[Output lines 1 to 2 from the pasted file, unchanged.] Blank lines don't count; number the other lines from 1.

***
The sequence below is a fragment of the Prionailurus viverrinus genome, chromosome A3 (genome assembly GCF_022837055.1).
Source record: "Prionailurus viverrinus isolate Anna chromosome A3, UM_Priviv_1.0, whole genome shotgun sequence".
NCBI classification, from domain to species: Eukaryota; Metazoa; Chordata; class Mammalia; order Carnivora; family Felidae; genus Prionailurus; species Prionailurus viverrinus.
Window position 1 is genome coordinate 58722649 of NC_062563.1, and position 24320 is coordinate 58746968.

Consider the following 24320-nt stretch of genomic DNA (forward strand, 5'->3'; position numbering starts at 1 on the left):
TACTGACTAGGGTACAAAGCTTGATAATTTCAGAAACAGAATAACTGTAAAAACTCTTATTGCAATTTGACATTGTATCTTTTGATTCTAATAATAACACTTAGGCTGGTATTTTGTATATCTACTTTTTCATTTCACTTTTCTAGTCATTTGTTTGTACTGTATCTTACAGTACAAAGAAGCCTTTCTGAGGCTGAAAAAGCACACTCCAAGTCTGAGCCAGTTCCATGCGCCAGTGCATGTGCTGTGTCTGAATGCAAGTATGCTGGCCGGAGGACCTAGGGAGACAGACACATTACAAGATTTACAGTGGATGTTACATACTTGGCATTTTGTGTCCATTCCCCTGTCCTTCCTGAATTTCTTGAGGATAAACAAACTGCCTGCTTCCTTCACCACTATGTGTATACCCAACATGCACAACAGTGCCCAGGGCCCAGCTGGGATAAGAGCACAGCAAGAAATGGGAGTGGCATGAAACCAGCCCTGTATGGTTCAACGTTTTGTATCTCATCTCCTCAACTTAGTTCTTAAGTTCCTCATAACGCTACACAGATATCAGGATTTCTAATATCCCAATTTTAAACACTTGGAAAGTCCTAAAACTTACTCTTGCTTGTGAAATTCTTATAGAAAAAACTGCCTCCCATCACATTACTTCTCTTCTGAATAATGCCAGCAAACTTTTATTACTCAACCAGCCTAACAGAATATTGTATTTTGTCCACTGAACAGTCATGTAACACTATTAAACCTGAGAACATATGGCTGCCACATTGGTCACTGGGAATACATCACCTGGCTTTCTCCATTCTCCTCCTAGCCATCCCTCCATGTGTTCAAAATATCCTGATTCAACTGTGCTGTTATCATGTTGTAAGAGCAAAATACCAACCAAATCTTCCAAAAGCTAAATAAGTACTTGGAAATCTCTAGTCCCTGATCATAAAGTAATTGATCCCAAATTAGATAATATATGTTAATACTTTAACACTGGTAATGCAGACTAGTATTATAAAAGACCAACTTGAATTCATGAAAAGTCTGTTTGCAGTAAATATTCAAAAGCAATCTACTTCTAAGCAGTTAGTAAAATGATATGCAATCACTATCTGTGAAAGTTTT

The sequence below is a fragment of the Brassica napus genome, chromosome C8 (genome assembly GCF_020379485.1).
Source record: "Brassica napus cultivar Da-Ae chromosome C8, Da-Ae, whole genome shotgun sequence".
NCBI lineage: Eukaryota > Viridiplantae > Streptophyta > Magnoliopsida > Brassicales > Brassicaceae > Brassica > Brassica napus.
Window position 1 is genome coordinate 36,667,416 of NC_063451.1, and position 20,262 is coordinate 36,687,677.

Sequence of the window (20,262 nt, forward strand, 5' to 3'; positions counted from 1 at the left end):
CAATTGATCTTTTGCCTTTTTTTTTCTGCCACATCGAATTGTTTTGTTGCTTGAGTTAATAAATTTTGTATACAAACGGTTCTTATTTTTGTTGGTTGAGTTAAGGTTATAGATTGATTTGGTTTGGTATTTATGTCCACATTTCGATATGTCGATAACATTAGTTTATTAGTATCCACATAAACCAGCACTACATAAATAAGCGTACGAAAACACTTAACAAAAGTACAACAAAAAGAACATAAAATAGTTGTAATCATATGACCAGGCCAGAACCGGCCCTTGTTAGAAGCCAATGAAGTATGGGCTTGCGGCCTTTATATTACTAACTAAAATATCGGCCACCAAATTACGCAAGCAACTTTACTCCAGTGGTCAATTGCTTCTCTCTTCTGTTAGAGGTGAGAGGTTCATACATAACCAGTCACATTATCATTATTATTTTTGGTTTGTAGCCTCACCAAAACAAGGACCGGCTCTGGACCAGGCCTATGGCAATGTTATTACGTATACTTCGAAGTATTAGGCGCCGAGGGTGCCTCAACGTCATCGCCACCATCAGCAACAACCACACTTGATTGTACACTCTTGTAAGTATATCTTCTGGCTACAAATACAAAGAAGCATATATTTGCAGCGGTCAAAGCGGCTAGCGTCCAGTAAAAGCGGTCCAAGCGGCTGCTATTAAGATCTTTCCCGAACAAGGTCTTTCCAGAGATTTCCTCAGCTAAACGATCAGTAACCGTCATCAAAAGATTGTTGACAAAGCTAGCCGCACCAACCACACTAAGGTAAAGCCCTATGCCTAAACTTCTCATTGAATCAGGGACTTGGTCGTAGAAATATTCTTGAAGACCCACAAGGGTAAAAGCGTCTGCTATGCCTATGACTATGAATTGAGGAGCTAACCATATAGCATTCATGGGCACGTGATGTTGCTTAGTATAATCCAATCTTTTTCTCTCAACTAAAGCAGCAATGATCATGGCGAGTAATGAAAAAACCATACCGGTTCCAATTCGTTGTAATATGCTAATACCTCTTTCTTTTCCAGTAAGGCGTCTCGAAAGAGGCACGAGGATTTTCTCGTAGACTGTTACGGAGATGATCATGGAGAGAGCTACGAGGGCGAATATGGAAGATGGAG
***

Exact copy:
The sequence below is a fragment of the Prionailurus viverrinus genome, chromosome A3 (genome assembly GCF_022837055.1).
Source record: "Prionailurus viverrinus isolate Anna chromosome A3, UM_Priviv_1.0, whole genome shotgun sequence".